King Wulfharth (?b - 1E 533)[edit]

High King Wulfharth (also known as Ysmir, Dragon of the North, Breath of Kyne, Shor's Tongue, Kyne's Son, the Ash-King, the Breath of Kyne, the Storm of Kyne, the Grey Wind, the Kingmaker, Spirit Wulfharth, Ra'Wulfharth, Lord of Solitude, and possibly the Underking) was an Atmora-born High King of ancient Skyrim who came to power after the death of Hoag Merkiller at Glenumbra Moors. He submitted Skyrim to a fiery reinstatement of the traditional Nordic pantheon, destroying Alessian temples and forcing the remnants of its priesthood to seek refuge in the Heartland. He was also famed for driving the Direnni clan out of Skyrim.

Legends claim that an evil god once made him (and all of Skyrim) into children, and when Wulfharth found a way to cure his people, he inadvertently made himself extremely old and died (for the first time). He led the invasion of Resdayn (modern-day Morrowind) and fought at the Battle of Red Mountain, where he was killed again.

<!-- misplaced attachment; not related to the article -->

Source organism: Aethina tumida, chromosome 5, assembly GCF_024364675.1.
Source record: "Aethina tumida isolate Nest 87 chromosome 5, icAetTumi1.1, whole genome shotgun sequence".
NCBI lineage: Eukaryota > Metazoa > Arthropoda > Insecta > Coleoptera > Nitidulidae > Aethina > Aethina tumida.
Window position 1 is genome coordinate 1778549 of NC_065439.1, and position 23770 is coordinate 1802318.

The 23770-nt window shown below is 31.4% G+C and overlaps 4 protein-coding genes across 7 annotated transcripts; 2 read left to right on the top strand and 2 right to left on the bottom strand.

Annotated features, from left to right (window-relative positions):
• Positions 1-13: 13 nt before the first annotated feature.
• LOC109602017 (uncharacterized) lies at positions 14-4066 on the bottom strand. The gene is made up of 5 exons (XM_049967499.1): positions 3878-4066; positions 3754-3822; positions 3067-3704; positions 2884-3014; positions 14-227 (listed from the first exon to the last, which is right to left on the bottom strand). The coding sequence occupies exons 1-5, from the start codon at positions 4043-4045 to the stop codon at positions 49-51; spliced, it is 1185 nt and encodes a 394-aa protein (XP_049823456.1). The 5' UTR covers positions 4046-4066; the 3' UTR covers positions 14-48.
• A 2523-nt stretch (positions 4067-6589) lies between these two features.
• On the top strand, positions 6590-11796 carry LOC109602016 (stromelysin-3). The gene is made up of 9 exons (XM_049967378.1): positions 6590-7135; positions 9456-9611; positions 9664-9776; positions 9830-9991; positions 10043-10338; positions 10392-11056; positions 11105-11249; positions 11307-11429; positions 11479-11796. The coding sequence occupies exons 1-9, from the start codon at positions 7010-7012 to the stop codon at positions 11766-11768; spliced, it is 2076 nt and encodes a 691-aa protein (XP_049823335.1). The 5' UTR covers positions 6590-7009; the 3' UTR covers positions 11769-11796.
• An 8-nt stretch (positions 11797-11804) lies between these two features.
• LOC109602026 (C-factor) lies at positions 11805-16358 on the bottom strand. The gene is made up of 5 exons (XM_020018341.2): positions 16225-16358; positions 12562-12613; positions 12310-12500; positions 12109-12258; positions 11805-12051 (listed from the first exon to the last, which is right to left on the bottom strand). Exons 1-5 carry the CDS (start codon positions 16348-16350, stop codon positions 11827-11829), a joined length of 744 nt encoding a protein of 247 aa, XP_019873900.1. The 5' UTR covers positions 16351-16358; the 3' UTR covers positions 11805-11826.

During the Interregnum, he was revived yet again by either Almalexia or The Skald-King Jorunn to fight against the Akaviri invaders of Skyrim and Morrowind. Though his official story ends here, The Arcturian Heresy claims that Wulfharth reincarnated as the Ash-King following this battle, an undead warrior bent on destroying the Mer and ruling Tamriel.

Baron Wylon Montclair (?b - ?d)[edit]

Wylon Montclair was a Breton nobleman who reigned as the thirty-ninth Baron of House Montclair during the turbulent Second Era. He claimed to be a direct descendant of King Hurlburt of Shornhelm, making him the heir to the throne. He was a personal friend of Count Verandis Ravenwatch, the vampire count who ruled over Castle Ravenwatch. He was the husband of Leila Montclair and had one daughter, Lleraya Montclair.